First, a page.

The Carnegie Free Library, Cork

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Where: Cork, Ireland

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When: 01 January 1905

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Of all the philanthropists who have had an impact on the western world the most imaginative and probably the most profound donation/gift has likely been that by Andrew Carnegie. The Carnegie libraries have provided entertainment, education, enlightenment and pure pleasure to many millions throughout the world. This fine example in Cork is a good way to remember the gift that keeps on giving!

While 62 of the country's 66 Carnegie Libraries survived, today's contributors remind us that this example was one of the unlucky 4 that did not - being destroyed within a decade or so of this image during the Burning of Cork. Also some interesting discussion on whether those pictured on the balcony (and perhaps below) were library staff - with suggestions that they could have been the more senior librarians (James Wilkinson and Annie Matthews), or more junior staff of the time (James Desmond and Julia Desmond)....


Photographer: Robert French

Collection: Lawrence Photograph Collection

Date: Catalogue range 1880-1900. Likely after 1905 opening

NLI Ref: L_ROY_08822

You can also view this image, and many thousands of others, on the NLI’s catalogue at catalogue.nli.ie

Info:

Owner: National Library of Ireland on The Commons
Source: Flickr Commons
Views: 27240
robertfrench williamlawrence lawrencecollection lawrencephotographicstudio glassnegative nationallibraryofireland carnegiefreelibrary philanthropist gift books public cork carnegielibrary burningofcork angleseastreet library jameswilkinson anniematthews jamesdesmond juliadesmond lawrencephotographcollection

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  • profile

    Swordscookie

    • 16/Jun/2016 07:59:08

    The gift that keeps on giving sums it up, I seemed to spend half my young life in the Limerick Library! Thank you Mr. Carnegie!!!!!

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    B-59

    • 16/Jun/2016 08:04:09

    "Foundation stone laid by Andrew Carnegie in 1903 with the building opening in 1905. Located on Anglesea Street next to City Hall, this elegant building lasted for only 15 years, until 1920. Destroyed in the fire set by British Forces in 1920 retaliating to continuing guerrilla activity by the IRA, which destroyed a good portion of the area." archiseek.com/2013/carnegie-library-cork/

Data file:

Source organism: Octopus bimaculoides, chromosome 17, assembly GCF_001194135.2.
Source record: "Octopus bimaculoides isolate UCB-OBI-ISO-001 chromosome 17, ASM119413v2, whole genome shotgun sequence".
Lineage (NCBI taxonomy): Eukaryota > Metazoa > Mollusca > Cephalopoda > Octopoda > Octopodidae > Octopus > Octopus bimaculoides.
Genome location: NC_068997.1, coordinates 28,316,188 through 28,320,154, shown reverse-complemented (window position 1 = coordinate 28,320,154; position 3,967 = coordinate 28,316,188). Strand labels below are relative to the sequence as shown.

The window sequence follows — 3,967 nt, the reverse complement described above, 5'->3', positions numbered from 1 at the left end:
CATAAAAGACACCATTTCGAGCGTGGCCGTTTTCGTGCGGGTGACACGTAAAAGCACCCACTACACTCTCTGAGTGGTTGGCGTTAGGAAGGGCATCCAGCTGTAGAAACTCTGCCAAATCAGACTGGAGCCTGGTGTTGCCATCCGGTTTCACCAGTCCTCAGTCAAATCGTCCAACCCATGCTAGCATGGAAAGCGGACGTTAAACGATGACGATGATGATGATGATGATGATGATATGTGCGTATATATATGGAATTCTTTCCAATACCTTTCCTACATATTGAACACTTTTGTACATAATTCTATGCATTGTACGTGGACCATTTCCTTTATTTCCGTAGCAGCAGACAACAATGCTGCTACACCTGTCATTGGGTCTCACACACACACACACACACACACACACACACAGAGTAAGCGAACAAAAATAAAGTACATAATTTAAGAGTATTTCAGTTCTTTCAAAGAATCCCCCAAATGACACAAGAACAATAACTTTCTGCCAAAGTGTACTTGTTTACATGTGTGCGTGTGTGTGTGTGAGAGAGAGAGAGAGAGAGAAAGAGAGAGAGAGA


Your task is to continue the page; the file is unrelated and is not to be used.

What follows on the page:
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    sharon.corbet

    • 16/Jun/2016 08:14:24

    "Librarian and poet Thomas McCarthy tells the story of the destruction of the library and the subsequent restoration of public library service in the city." It includes photos of the library after the burning in 1920.

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    Carol Maddock

    • 16/Jun/2016 08:25:49

    I wonder are they the librarians up on the balcony/terrace?

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    sharon.corbet

    • 16/Jun/2016 08:30:26

    Some info on the building: The Carnegie Free Library on Cork’s Anglesea Street (at the western side of today’s City Hall) was officially opened on 12 September 12 1905 at 2.30 in the afternoon. Newspaper reports of the time describe a beautiful building, Elizabethan in style, with the best possible utilisation of space. The vestibule had a terrazzo floor laid by Italian workmen. In common with most Carnegie Free Libraries built at the time, there was a Ladies Reading Room, with its own entrance on the ground floor. The furniture was all made in Cork, with the notice case, the counter, bookstalls and bookcases made from mahogany by John Callanan of Cork. The artistic iron railing which surrounded the building was made by a Mr Watson of Cork and the main contractor was Patrick Murphy.